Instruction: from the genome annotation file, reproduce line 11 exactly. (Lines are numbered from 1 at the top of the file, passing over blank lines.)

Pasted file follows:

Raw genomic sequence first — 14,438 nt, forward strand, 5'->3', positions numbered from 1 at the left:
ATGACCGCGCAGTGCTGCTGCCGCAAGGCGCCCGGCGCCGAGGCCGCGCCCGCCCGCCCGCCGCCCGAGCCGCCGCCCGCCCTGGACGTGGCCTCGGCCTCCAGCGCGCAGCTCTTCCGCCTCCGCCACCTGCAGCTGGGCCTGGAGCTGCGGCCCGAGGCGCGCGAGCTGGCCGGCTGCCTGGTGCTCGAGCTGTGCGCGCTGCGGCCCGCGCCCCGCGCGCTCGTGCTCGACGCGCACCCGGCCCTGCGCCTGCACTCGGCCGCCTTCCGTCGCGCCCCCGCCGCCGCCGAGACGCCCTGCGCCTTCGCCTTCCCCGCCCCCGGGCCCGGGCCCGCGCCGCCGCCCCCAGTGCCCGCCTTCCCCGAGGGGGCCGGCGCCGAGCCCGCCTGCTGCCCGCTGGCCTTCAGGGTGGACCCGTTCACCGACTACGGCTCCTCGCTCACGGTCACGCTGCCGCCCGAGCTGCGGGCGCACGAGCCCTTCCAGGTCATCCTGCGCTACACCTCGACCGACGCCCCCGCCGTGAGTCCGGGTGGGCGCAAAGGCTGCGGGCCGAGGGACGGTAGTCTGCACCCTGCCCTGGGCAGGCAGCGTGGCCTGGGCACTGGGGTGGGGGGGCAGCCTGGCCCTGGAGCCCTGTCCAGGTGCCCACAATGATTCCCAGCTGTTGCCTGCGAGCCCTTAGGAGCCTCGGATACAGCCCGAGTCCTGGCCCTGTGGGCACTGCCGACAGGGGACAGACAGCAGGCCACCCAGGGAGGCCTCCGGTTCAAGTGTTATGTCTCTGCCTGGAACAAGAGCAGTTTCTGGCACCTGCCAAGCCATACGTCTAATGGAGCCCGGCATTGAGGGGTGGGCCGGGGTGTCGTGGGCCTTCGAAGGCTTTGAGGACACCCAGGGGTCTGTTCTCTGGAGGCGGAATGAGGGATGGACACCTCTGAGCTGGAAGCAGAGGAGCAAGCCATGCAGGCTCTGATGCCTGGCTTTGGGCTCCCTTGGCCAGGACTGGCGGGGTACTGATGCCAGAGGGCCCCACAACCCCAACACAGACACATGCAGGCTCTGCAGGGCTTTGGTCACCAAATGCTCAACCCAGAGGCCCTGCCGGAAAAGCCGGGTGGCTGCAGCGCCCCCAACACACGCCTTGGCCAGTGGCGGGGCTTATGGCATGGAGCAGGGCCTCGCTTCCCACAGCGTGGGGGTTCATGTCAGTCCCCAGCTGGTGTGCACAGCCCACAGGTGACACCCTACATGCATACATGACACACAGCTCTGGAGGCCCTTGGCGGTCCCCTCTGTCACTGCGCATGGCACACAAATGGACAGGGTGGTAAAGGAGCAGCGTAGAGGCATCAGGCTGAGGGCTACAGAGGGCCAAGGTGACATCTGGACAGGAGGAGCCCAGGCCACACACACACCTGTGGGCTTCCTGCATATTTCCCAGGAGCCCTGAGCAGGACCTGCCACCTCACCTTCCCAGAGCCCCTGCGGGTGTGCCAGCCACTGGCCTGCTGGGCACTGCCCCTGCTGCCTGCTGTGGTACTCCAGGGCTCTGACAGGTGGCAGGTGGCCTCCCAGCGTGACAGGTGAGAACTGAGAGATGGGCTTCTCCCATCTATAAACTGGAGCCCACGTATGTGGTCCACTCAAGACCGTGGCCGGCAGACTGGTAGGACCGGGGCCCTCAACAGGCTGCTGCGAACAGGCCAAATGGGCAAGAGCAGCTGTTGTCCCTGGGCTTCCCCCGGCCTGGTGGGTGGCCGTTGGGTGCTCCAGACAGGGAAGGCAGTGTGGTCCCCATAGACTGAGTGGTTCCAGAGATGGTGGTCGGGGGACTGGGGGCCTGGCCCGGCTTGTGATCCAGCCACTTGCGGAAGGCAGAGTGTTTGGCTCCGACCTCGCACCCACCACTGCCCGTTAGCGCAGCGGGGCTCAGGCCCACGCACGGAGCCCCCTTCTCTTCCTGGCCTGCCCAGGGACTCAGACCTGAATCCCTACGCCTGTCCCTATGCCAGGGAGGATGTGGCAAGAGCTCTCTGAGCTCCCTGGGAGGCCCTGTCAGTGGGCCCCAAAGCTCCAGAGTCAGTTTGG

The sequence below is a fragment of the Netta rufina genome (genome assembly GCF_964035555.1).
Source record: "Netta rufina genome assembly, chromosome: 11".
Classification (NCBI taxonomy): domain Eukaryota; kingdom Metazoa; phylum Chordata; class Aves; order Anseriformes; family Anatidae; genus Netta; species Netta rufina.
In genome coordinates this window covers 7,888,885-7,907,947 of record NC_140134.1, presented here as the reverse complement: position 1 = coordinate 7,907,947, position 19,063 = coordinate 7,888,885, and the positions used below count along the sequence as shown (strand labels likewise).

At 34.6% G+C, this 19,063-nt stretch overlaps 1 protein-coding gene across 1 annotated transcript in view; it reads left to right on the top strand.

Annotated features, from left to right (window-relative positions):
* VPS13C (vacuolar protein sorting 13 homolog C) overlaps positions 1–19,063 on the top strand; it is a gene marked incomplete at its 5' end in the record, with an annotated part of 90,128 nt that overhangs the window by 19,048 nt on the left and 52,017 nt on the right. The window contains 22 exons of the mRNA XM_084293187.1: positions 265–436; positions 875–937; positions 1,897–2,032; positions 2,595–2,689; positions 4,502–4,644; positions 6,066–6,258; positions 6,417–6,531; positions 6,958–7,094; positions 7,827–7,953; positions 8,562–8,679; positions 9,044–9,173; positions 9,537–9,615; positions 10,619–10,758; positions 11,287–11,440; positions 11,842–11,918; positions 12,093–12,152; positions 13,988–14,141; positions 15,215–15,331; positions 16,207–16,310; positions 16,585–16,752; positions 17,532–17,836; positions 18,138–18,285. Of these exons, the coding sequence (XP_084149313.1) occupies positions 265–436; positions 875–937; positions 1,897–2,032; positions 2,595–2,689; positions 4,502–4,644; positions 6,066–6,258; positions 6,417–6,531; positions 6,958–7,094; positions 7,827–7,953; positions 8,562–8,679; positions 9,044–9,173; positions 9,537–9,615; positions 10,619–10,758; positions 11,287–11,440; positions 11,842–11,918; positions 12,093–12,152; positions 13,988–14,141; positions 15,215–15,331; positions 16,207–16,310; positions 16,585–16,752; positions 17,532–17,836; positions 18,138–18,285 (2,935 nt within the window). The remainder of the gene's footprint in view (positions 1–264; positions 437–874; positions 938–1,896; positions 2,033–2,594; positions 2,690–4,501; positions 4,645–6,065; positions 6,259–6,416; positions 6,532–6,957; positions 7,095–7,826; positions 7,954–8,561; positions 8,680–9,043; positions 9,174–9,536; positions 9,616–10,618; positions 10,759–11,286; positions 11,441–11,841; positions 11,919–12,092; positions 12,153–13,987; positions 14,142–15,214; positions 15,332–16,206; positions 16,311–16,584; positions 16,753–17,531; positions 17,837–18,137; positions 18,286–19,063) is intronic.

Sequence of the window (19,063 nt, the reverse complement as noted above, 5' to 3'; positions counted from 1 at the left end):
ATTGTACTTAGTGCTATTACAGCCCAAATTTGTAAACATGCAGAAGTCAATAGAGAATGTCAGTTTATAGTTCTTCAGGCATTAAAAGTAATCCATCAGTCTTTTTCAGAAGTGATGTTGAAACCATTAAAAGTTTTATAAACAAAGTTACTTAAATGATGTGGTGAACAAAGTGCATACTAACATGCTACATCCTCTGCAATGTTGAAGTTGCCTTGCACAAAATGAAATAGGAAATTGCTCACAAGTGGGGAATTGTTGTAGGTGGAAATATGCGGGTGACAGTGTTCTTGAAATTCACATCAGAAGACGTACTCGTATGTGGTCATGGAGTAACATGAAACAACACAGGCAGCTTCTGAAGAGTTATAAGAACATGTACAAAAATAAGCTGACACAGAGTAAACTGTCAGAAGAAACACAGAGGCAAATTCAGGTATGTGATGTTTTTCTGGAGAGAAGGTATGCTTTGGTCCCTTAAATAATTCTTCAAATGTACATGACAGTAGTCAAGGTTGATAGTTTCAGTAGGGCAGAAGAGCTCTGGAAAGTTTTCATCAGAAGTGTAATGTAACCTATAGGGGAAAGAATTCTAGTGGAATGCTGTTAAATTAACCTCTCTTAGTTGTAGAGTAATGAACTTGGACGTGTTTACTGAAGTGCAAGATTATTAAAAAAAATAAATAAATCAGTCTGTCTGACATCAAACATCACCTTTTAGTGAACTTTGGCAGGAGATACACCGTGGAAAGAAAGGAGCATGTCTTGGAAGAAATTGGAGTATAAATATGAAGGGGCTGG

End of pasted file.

ATTGTACTTAGTGCTATTACAGCCCAAATTTGTAAACATGCAGAAGTCAATAGAGAATGTCAGTTTATAGTTCTTCAGGCATTAAAAGTAATCCATCAGTCTTTTTCAGAAGTGATGTTGAAACCATTAAAAGTTTTATAAACAAAGTTACTTAAATGATGTGGTGAACAAAGTGCATACTAACATGCTACATCCTCTGCAATGTTGAAGTTGCCTTGCACAAAATGAAATAGGAAATTGCTCACAAGTGGGGAATTGTTGTAGGTGGAAATATGCGGGTGACAGTGTTCTTGAAATTCACATCAGAAGACGTACTCGTATGTGGTCATGGAGTAACATGAAACAACACAGGCAGCTTCTGAAGAGTTATAAGAACATGTACAAAAATAAGCTGACACAGAGTAAACTGTCAGAAGAAACACAGAGGCAAATTCAGGTATGTGATGTTTTTCTGGAGAGAAGGTATGCTTTGGTCCCTTAAATAATTCTTCAAATGTACATGACAGTAGTCAAGGTTGATAGTTTCAGTAGGGCAGAAGAGCTCTGGAAAGTTTTCATCAGAAGTGTAATGTAACCTATAGGGGAAAGAATTCTAGTGGAATGCTGTTAAATTAACCTCTCTTAGTTGTAGAGTAATGAACTTGGACGTGTTTACTGAAGTGCAAGATTATTAAAAAAAATAAATAAATCAGTCTGTCTGACATCAAACATCACCTTTTAGTGAACTTTGGCAGGAGATACACCGTGGAAAGAAAGGAGCATGTCTTGGAAGAAATTGGAGTATAAATATGAAGGGGCTGG